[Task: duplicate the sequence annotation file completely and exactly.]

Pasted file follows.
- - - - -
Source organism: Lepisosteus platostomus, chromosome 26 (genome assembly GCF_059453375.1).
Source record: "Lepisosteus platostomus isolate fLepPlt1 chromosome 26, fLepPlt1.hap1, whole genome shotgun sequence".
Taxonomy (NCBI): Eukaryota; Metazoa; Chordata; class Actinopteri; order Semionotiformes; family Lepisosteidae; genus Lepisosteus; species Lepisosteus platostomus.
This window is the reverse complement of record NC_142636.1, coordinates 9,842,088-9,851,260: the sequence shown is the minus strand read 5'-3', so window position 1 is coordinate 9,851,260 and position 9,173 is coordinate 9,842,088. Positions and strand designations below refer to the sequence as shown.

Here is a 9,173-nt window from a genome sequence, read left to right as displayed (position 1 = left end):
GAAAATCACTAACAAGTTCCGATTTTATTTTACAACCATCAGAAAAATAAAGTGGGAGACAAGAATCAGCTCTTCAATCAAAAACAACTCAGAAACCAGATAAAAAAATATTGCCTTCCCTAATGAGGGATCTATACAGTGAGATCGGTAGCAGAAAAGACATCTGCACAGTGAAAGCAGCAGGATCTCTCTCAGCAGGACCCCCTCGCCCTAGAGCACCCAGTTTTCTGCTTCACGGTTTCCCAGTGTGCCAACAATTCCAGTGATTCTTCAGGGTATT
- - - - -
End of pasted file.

Source organism: Lepisosteus platostomus, chromosome 26 (genome assembly GCF_059453375.1).
Source record: "Lepisosteus platostomus isolate fLepPlt1 chromosome 26, fLepPlt1.hap1, whole genome shotgun sequence".
Taxonomy (NCBI): Eukaryota; Metazoa; Chordata; class Actinopteri; order Semionotiformes; family Lepisosteidae; genus Lepisosteus; species Lepisosteus platostomus.
This window is the reverse complement of record NC_142636.1, coordinates 9,842,088-9,851,260: the sequence shown is the minus strand read 5'-3', so window position 1 is coordinate 9,851,260 and position 9,173 is coordinate 9,842,088. Positions and strand designations below refer to the sequence as shown.

Here is a 9,173-nt window from a genome sequence, read left to right as displayed (position 1 = left end):
GAAAATCACTAACAAGTTCCGATTTTATTTTACAACCATCAGAAAAATAAAGTGGGAGACAAGAATCAGCTCTTCAATCAAAAACAACTCAGAAACCAGATAAAAAAATATTGCCTTCCCTAATGAGGGATCTATACAGTGAGATCGGTAGCAGAAAAGACATCTGCACAGTGAAAGCAGCAGGATCTCTCTCAGCAGGACCCCCTCGCCCTAGAGCACCCAGTTTTCTGCTTCACGGTTTCCCAGTGTGCCAACAATTCCAGTGATTCTTCAGGGTATT